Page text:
Viana, A.M., Frézard, A., Malosse, C., Della Lucia, T.M., Errard, C., Lenoir, A. (2001) Colonial recognition of fungus in the fungus-growing ant Acromyrmex subterraneus subterraneus (Hymenoptera: Formicidae). Chemoecol 11(1): 29-36

Interview with a social insect scientist: Mary Jane West-Eberhard


Polistes fuscatus, a representative of Mary Jane West-Eberhard’s favourite genus. Photo: John Brandauer/flickr

IS: Who are you and what do you do?

MJWE: Mary Jane West-Eberhard, retired research scientist, Smithsonian Tropical Research Institute. Retired = working as usual for less pay.

IS: How did you end up researching social insects?

MJWE: The answer started when I was a little kid. My first pet (or so I thought) was a beautiful sweat bee that looked like a jewel. It landed on my arm when I was about nine years old. I thought it liked me. But then it stung me and flew away! That did it for the solitary Hymenoptera. But I liked wasps – they are perky and beautiful. I first paid attention to them when making an insect collection for a 4-H entomology project. Then, in college I wanted to do something on insect behaviour for my honors thesis at the University of Michigan. Henry Townes, a taxonomist of parasitoid Hymenoptera, suggested that I do it on Polistes. It was the dead of winter but I found some hibernating females and put them in a terrarium. They woke up immediately and immediately started to antennate each other and fight. I figured I couldn’t go wrong with those.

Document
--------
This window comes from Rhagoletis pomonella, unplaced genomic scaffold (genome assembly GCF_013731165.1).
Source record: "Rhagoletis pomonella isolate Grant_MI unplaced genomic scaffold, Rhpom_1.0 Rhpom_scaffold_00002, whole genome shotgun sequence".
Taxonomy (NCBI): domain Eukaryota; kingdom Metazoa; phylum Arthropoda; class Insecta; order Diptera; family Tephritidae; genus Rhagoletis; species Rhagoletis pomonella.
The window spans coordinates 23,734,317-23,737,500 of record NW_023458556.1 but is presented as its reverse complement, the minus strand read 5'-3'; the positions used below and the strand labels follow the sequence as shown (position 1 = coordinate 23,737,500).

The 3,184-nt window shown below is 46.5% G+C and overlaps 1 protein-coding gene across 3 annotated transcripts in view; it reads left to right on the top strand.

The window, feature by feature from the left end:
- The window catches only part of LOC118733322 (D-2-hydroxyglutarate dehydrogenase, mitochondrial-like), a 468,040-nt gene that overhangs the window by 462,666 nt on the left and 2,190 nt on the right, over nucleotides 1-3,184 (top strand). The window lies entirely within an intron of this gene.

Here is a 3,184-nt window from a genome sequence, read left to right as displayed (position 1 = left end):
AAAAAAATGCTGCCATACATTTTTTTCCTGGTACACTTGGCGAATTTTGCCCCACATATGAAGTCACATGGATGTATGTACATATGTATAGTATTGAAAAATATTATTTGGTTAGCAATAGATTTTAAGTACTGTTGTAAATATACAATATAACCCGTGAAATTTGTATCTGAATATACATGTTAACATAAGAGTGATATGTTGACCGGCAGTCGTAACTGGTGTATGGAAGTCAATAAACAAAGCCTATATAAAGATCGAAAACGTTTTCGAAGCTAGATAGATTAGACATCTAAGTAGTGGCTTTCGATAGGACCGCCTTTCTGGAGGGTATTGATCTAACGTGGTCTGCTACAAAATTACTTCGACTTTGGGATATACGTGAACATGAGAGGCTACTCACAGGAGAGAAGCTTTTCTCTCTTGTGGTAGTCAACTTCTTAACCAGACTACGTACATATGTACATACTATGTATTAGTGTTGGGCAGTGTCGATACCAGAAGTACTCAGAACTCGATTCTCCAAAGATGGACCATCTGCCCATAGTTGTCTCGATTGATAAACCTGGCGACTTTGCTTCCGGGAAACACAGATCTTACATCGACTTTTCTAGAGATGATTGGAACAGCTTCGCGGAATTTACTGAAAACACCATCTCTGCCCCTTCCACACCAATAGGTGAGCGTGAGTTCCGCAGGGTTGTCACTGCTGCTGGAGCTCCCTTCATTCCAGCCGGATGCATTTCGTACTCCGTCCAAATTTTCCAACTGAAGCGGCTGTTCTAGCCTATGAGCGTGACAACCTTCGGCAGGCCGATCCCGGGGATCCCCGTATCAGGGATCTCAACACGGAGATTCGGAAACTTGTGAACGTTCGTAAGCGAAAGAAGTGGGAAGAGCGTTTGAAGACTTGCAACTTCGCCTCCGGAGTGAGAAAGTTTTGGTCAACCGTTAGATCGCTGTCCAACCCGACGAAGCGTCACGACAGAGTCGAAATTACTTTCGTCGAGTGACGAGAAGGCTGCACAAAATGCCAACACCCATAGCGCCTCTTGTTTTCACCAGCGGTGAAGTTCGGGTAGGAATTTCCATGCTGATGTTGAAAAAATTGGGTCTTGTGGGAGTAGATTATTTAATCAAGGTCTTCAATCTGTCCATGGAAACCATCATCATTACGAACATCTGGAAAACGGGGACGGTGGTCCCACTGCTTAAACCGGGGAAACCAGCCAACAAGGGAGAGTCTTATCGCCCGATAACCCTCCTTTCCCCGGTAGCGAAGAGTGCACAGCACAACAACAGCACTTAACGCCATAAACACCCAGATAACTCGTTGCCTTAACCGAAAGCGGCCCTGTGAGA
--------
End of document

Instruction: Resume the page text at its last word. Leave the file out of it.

IS: What is your favourite social insect and why?

MJWE: My favourite is still Polistes. Every Polistes species has distinctive visible social displays, and they are always active. Seeing a new species always rewards you with something new and interesting. They never disappoint. I have worked on MANY species of wasps. Some, like Mischocyttarus, are very common in the tropics where I have lived, and they have open nests like Polistes. There are many species and I have tried looking at lots of them but they are unbearably dull compared to Polistes.

IS: What is the best moment/discovery in your research so far? What made it so memorable?